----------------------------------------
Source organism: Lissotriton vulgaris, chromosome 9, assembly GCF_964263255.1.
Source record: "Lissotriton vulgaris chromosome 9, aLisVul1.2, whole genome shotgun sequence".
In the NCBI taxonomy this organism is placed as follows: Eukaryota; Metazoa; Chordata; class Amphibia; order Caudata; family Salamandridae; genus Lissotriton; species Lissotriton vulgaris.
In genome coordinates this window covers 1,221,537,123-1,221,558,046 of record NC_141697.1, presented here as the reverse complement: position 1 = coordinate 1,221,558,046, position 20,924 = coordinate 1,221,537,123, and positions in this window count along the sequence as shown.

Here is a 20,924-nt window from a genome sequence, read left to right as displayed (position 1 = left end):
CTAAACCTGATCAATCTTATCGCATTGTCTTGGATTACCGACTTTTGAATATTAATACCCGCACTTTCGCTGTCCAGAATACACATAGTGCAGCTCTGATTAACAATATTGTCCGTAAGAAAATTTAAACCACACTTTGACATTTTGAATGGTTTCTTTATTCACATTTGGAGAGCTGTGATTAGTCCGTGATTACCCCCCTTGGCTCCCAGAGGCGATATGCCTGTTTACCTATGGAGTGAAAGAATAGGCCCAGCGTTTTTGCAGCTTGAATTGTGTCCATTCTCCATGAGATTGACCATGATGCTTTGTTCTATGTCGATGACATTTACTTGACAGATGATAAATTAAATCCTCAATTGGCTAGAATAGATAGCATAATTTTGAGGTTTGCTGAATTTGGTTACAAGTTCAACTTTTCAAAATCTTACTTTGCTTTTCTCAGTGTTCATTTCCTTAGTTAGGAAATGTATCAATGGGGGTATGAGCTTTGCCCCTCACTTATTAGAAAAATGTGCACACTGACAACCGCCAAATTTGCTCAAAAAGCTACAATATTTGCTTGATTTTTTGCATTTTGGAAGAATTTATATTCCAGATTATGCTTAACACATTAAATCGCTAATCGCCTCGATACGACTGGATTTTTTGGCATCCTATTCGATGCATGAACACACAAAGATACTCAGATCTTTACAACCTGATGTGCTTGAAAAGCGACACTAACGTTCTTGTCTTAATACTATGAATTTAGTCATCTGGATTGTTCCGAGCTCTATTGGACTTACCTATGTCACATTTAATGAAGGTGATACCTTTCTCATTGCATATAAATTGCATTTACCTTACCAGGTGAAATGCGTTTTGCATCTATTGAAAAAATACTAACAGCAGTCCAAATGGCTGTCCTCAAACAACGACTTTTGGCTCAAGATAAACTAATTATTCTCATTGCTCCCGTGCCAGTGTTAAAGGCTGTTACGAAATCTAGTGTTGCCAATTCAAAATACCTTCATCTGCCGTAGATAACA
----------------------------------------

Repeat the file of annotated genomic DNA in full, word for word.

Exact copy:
Source organism: Lissotriton vulgaris, chromosome 9, assembly GCF_964263255.1.
Source record: "Lissotriton vulgaris chromosome 9, aLisVul1.2, whole genome shotgun sequence".
In the NCBI taxonomy this organism is placed as follows: Eukaryota; Metazoa; Chordata; class Amphibia; order Caudata; family Salamandridae; genus Lissotriton; species Lissotriton vulgaris.
In genome coordinates this window covers 1,221,537,123-1,221,558,046 of record NC_141697.1, presented here as the reverse complement: position 1 = coordinate 1,221,558,046, position 20,924 = coordinate 1,221,537,123, and positions in this window count along the sequence as shown.

Here is a 20,924-nt window from a genome sequence, read left to right as displayed (position 1 = left end):
CTAAACCTGATCAATCTTATCGCATTGTCTTGGATTACCGACTTTTGAATATTAATACCCGCACTTTCGCTGTCCAGAATACACATAGTGCAGCTCTGATTAACAATATTGTCCGTAAGAAAATTTAAACCACACTTTGACATTTTGAATGGTTTCTTTATTCACATTTGGAGAGCTGTGATTAGTCCGTGATTACCCCCCTTGGCTCCCAGAGGCGATATGCCTGTTTACCTATGGAGTGAAAGAATAGGCCCAGCGTTTTTGCAGCTTGAATTGTGTCCATTCTCCATGAGATTGACCATGATGCTTTGTTCTATGTCGATGACATTTACTTGACAGATGATAAATTAAATCCTCAATTGGCTAGAATAGATAGCATAATTTTGAGGTTTGCTGAATTTGGTTACAAGTTCAACTTTTCAAAATCTTACTTTGCTTTTCTCAGTGTTCATTTCCTTAGTTAGGAAATGTATCAATGGGGGTATGAGCTTTGCCCCTCACTTATTAGAAAAATGTGCACACTGACAACCGCCAAATTTGCTCAAAAAGCTACAATATTTGCTTGATTTTTTGCATTTTGGAAGAATTTATATTCCAGATTATGCTTAACACATTAAATCGCTAATCGCCTCGATACGACTGGATTTTTTGGCATCCTATTCGATGCATGAACACACAAAGATACTCAGATCTTTACAACCTGATGTGCTTGAAAAGCGACACTAACGTTCTTGTCTTAATACTATGAATTTAGTCATCTGGATTGTTCCGAGCTCTATTGGACTTACCTATGTCACATTTAATGAAGGTGATACCTTTCTCATTGCATATAAATTGCATTTACCTTACCAGGTGAAATGCGTTTTGCATCTATTGAAAAAATACTAACAGCAGTCCAAATGGCTGTCCTCAAACAACGACTTTTGGCTCAAGATAAACTAATTATTCTCATTGCTCCCGTGCCAGTGTTAAAGGCTGTTACGAAATCTAGTGTTGCCAATTCAAAATACCTTCATCTGCCGTAGATAACA